By acknowledging the limits of what we can know with certainty, we open ourselves up to a wider horizon of experience. Truth is radically perspective-dependent, which means that insofar as we are different people we can only be expected to perceive different worlds Walls , It is an admirable goal, and one that remains quite relevant in the philosophical climate of the present day. Hence, we need to cherish and nurture our capability to discern the difference between the idea and the reality, between what is and what ought to be.
It is when we experience dissatisfaction with ourselves or with external circumstances that we are stimulated to act in the interest of making things better. It follows that the greatest compliment we can pay to another person is to say that he or she enhances our life by inciting us to realize our highest aspirations.
In his ethical writings, the notion of wishing good on behalf of another person is often taken to a severe extreme, as if he does not think it possible to ask too much of love and friendship.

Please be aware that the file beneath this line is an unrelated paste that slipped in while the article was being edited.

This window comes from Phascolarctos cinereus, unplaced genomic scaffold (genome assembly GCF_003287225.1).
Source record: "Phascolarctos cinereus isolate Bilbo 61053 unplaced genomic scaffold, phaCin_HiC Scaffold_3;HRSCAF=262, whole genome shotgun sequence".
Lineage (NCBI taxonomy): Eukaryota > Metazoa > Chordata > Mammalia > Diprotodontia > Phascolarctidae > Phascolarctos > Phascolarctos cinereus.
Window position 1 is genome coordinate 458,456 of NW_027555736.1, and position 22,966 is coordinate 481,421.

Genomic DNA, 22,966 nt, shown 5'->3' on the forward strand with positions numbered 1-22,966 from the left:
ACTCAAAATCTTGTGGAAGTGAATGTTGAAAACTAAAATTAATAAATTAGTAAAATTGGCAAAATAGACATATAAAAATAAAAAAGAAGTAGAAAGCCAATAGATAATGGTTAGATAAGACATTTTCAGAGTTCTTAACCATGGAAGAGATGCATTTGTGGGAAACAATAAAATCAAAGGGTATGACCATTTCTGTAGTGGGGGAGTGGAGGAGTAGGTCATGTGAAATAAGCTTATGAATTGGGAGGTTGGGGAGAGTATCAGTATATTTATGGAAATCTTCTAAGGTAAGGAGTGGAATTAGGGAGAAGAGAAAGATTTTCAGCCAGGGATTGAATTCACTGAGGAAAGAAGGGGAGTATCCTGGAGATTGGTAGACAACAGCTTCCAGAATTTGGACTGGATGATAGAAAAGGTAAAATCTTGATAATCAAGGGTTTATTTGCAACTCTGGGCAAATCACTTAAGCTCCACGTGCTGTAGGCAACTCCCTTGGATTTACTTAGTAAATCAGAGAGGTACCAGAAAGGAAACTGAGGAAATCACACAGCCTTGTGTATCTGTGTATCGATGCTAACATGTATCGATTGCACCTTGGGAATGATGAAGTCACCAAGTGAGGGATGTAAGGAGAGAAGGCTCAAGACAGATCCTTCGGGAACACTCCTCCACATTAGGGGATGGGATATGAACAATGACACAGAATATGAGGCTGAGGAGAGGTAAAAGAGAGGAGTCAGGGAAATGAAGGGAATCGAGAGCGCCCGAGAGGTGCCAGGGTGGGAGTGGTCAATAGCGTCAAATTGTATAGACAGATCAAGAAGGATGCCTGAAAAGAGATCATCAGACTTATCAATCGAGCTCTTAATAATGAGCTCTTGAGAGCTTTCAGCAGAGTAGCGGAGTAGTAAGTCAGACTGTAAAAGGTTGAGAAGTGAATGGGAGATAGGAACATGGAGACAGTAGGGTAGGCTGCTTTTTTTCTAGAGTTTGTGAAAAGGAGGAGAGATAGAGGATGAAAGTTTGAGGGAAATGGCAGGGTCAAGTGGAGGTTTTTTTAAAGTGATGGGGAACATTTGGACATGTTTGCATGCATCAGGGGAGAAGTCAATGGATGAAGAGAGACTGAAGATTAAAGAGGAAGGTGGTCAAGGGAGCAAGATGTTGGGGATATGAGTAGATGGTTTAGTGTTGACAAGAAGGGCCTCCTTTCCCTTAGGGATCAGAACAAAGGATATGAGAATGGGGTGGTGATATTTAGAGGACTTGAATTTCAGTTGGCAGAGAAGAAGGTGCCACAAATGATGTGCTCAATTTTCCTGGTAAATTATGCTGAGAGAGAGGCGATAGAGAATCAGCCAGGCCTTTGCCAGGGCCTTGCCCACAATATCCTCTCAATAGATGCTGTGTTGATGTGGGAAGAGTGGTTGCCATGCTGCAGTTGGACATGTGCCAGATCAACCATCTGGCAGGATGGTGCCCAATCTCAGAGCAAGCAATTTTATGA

It is, for example, his understanding of wild nature that informs his sociopolitical ideas. As was noted above, nature is a point of reference outside the polis which can provide valuable moral guidance, reminding us that society is not the measure of all things.
Withdrawing into the natural world allows us to view the state in a broader context and to conceive of ways in which social values and political structures could be improved radically.
This includes unjust laws that ought to be reformed, about which more will be said in a moment, as well as the unwritten rules embodied in prevailing expectations about how one ought to live and what matters. In denouncing a specific pernicious attitude that is widespread among his contemporaries, Thoreau also seeks to identify and analyze the general tendency it exemplifies to defer to public opinion: for this reason, his project of social critique is not only relevant to his parochial context but has universal implications.